Instead of reaching into the granary of Jayber’s story and handing it to you in the form of a summary, I want to reach into my own granary and offer you the kernels of wheat that I got from Jayber. I was 29 years old in 2013, when I read Jayber Crow for the first time. Since then, I have read it at least once a year. I’m currently reading it now and this will make my 10th time through. I bonded with the life of a boy who grew into a barber. At one time in my life, I wanted to be a barber myself. I love the setting of older people loafing around telling stories and talking. It is still an endless source of interest for me. “Jayber Crow” is full of stories and conversations that you would have heard if you were a barber in a small town in Kentucky. Wendell Berry makes you appreciate things that have aged and have history.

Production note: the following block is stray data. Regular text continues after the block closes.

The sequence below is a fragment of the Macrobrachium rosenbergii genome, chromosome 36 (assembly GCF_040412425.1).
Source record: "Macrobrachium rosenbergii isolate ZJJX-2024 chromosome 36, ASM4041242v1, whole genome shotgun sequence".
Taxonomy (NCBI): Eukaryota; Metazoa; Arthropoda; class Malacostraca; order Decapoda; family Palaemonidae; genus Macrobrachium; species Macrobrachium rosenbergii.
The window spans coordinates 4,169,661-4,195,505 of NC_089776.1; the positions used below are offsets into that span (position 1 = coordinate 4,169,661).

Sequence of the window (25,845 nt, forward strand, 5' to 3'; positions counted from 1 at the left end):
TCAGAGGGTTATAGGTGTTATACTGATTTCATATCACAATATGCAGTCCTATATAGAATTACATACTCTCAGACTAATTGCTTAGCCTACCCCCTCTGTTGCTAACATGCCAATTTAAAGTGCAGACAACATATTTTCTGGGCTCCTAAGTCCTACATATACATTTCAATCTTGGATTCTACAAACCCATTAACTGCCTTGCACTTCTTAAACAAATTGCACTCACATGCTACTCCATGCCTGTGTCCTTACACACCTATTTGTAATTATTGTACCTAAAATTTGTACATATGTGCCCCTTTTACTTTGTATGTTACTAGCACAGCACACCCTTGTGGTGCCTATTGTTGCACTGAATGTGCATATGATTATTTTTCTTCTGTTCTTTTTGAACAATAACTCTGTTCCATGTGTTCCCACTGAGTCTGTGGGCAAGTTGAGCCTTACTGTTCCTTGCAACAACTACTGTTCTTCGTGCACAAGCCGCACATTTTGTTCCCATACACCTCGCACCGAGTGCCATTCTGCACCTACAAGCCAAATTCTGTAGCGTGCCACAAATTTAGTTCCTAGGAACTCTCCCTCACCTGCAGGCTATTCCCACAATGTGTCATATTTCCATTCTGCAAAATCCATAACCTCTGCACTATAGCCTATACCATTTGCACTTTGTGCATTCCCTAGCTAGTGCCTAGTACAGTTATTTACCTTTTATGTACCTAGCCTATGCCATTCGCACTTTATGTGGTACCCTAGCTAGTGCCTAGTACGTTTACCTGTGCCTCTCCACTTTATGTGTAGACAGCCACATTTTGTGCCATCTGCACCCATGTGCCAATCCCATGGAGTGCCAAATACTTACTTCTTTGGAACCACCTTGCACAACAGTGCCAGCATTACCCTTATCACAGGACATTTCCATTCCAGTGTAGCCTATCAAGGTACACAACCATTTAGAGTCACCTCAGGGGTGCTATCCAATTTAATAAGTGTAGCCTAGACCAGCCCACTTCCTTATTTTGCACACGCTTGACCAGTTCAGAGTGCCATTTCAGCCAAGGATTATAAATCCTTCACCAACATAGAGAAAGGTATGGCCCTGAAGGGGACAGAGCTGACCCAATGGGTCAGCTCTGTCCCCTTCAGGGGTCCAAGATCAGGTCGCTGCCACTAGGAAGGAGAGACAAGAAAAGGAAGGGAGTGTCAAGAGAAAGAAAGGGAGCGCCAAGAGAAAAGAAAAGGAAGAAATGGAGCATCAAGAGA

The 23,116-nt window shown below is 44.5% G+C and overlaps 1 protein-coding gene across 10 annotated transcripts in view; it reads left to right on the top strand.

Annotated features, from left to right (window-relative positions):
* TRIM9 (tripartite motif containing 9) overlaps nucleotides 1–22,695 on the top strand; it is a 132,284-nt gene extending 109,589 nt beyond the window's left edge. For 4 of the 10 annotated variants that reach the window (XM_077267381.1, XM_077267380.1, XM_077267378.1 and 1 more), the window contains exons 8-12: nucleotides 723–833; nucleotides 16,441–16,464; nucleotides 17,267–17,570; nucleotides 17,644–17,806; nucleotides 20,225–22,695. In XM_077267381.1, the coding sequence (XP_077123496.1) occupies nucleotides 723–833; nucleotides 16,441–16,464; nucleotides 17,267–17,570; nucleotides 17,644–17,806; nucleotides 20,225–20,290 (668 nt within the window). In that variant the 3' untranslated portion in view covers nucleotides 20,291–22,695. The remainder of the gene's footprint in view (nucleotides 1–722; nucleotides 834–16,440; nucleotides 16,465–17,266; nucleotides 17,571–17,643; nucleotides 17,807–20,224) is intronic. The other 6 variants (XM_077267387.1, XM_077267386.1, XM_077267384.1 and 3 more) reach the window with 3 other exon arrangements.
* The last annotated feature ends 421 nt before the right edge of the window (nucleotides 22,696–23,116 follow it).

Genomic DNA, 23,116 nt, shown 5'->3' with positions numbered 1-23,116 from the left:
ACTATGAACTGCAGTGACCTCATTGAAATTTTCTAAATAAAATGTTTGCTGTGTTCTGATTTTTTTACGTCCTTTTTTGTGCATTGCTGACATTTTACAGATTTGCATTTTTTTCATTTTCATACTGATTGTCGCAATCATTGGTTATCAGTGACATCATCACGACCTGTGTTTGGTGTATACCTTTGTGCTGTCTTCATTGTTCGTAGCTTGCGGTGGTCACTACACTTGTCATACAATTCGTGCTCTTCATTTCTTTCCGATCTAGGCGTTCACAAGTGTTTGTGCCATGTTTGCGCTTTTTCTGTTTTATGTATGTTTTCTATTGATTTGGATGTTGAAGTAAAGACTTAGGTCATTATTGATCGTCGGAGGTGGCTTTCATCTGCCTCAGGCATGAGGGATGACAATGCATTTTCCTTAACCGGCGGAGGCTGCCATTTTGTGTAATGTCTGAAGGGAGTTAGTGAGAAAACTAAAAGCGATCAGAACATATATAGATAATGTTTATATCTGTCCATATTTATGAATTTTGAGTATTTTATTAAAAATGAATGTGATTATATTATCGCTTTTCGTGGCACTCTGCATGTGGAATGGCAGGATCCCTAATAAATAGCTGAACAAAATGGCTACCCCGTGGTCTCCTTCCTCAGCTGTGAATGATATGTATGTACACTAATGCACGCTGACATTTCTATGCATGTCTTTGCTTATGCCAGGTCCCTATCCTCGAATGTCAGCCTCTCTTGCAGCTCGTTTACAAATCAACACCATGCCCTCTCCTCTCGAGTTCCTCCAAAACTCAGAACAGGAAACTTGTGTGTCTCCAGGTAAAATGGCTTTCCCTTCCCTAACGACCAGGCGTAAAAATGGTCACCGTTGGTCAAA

After I finished the book the first time, I went to the library to look up the history of Creelsboro. There are tapes and manuscripts of people telling of early life in the lower end of Russell County. I sat in the Jamestown library and absorbed them all. I made more trips to Rockhouse Bottom, where my parents and grandmother own a farm. As a kid, I was always my grandma’s sidekick in work, but now, listening again to her stories and helping her garden felt different. My dad’s farm meant more to me with each chapter of the book. At the time, I lived in apartments next to Lindsey Wilson College’s soccer field. I built a garden box and bought pots and upside-down tomato planters. In a two-bedroom apartment downtown, I had six green pepper plants and nine tomato plants. Trips to the Amish, in Casey County, became more regular.